The 8 Types Of Welding & What They Are Used For In 2024

There are many different types of welding currently in use in 2024. In this article we’re going to explore the different types and what they’re most commonly used for.

types of welding and their use

Welding in some form or other has been around for centuries. We might not think of the blacksmith in a medieval town making a sword as a welder, but that’s what he was. Welding techniques are much more sophisticated today than they were 1000 years ago, but the basic principles remain the same. The idea is to melt and fuse metal into a new and better creation.

1. MIG Welding

Metal inert gas welding or as it’s more commonly known, MIG welding, is one of the easier types for most beginners to grasp. The welding process involves a welder feeding a metal filler material into a wand to bind two different pieces of metal together. During this process, gas is released around the welding wand to protect the metal from outside gases and prevent oxidation.

MIG welding process

This type of welding is best for indoor use but other than that small limitation it’s actually quite a versatile option. It can be used with many different types of metals and that makes it a popular choice for welders at different experience levels. Common uses for this welding technique include car and recreational vehicle repairs and bodywork.

Check our recommendations for the best MIG welders in 2024.

2. Stick Welding

Stick welding has been around for decades, but it has gone through constant cycles of improvement. This is another easy to learn style that can be a great method for teaching new welders the ropes. The one caveat with this method is that it can be a bit messy compared to other common welding techniques.

During the stick welding process, an electrode filler metal (stick) is used to join two metals together using a metal arc weld. The material that the stick is coated in creates a flux when heated releasing gases that protect the newly welded joint from oxidation and strengthens the overall weld.

We’ve already mentioned that learning how to stick weld is straightforward, but that’s not the only advantage of using this type of weld. Since it uses an electrode without gas it’s ideal for using outside. You’ll find many companies with heavy-duty outdoor equipment will use this weld as it works well on most surfaces without having to clean them first. It’s also common in the shipbuilding industry and in various applications of structural repairs.

3. TIG Welding

TIG welding uses a gas tungsten electrode during the weld. The electrode reaches high temperatures, but it doesn’t melt and so it’s considered a non-consumable. Once the electrode reaches high temperatures an electric arc forms and begins to melt the base metal being welded. There’s no filler material being used – just the two pieces of base metal being joined together by melting them into one piece.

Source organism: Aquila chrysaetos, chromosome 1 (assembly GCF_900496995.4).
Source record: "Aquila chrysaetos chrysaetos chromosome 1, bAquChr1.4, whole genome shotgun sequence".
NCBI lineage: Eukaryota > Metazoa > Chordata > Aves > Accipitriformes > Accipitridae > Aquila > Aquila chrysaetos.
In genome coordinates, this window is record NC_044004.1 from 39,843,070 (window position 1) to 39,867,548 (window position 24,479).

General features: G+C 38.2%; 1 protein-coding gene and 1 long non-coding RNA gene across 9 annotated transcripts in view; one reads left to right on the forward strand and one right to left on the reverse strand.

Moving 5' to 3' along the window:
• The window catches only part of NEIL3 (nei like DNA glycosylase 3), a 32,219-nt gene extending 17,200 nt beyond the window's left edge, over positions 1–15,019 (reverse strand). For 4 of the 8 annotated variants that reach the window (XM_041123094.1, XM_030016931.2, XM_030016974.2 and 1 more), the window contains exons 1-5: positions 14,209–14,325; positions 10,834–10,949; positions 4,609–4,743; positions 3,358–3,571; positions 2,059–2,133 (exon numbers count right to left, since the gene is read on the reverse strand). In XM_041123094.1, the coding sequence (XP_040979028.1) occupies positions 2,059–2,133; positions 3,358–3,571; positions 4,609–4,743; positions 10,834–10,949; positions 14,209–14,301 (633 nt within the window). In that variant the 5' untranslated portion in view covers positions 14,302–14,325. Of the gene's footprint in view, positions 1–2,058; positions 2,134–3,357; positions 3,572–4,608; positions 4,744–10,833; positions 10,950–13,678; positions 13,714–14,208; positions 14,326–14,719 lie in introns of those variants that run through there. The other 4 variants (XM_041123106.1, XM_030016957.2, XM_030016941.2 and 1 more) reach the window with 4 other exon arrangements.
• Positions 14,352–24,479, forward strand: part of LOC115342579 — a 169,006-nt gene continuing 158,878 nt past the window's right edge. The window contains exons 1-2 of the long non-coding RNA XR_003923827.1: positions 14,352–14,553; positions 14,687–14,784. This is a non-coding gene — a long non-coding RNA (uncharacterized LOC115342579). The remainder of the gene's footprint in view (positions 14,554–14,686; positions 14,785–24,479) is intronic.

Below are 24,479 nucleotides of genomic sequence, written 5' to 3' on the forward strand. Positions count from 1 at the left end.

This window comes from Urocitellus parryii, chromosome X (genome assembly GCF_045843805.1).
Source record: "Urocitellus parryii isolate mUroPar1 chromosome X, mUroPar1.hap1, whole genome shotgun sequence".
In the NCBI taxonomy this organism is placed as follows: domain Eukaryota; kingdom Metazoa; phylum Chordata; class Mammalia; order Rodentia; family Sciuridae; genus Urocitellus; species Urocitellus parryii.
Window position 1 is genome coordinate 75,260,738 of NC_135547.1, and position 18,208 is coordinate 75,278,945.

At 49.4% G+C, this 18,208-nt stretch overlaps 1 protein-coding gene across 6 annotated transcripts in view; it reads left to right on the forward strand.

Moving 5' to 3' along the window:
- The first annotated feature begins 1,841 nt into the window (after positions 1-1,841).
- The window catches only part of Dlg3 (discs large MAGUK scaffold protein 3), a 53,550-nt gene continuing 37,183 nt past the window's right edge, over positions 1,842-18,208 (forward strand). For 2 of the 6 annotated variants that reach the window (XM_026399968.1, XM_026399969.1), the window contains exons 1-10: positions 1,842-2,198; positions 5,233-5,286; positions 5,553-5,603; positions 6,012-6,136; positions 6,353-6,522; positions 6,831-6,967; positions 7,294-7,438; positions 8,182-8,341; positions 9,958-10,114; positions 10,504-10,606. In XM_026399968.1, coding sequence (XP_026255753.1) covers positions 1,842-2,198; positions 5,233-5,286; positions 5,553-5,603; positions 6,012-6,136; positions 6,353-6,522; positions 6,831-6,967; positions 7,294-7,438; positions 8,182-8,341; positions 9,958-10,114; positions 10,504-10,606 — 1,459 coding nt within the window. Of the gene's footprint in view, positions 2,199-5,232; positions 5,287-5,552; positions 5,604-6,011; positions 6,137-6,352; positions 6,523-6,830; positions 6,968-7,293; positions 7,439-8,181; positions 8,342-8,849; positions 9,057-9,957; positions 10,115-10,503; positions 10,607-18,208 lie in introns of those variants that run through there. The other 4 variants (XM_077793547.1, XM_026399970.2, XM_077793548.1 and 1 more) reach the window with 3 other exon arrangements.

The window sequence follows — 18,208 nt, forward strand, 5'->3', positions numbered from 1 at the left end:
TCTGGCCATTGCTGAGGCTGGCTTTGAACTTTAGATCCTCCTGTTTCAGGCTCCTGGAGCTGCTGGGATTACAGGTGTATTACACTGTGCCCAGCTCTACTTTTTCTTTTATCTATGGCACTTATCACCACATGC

TIG welding process

Where things get complicated with this welding technique is that you have to use a separate gas tank to create the atmosphere around the weld that will protect the process from oxidation. It can be difficult to strike the right balance sometimes. Also, because of the need to introduce gas as an independent process, this technique is best used indoors – the slightest breeze can cause havoc with your weld.

What makes it all worthwhile is the clean welding produced with very little need to clean up afterwards. TIG welding is great for repairing and making machines with small metal parts such as bicycles and lawnmowers.

Check out our pick of the best TIG welders for home and professional use.

4. Plasma Arc Welding

With plasma arc welding the weld is created using extremely high temperatures. The gas is placed under pressure in a wand until it reaches these high temperatures and creates a plasma. Ionization is then introduced creating an electric arc that easily melts the base metal you’re working on. No filler is needed in this process as the Plasma ARC actually melts the base metals it comes in contact with allowing them to fuse together.

Plasma arc welding creates a strong bond on both thick and thin pieces of metal because its a deep weld that penetrates the base structure of the weld. The equipment used in this type of welding can be expensive and that’s why it’s often used in heavy industrial and manufacturing settings. For most companies to justify the expense of high-end plasma arc welding equipment they have to have large scale operations.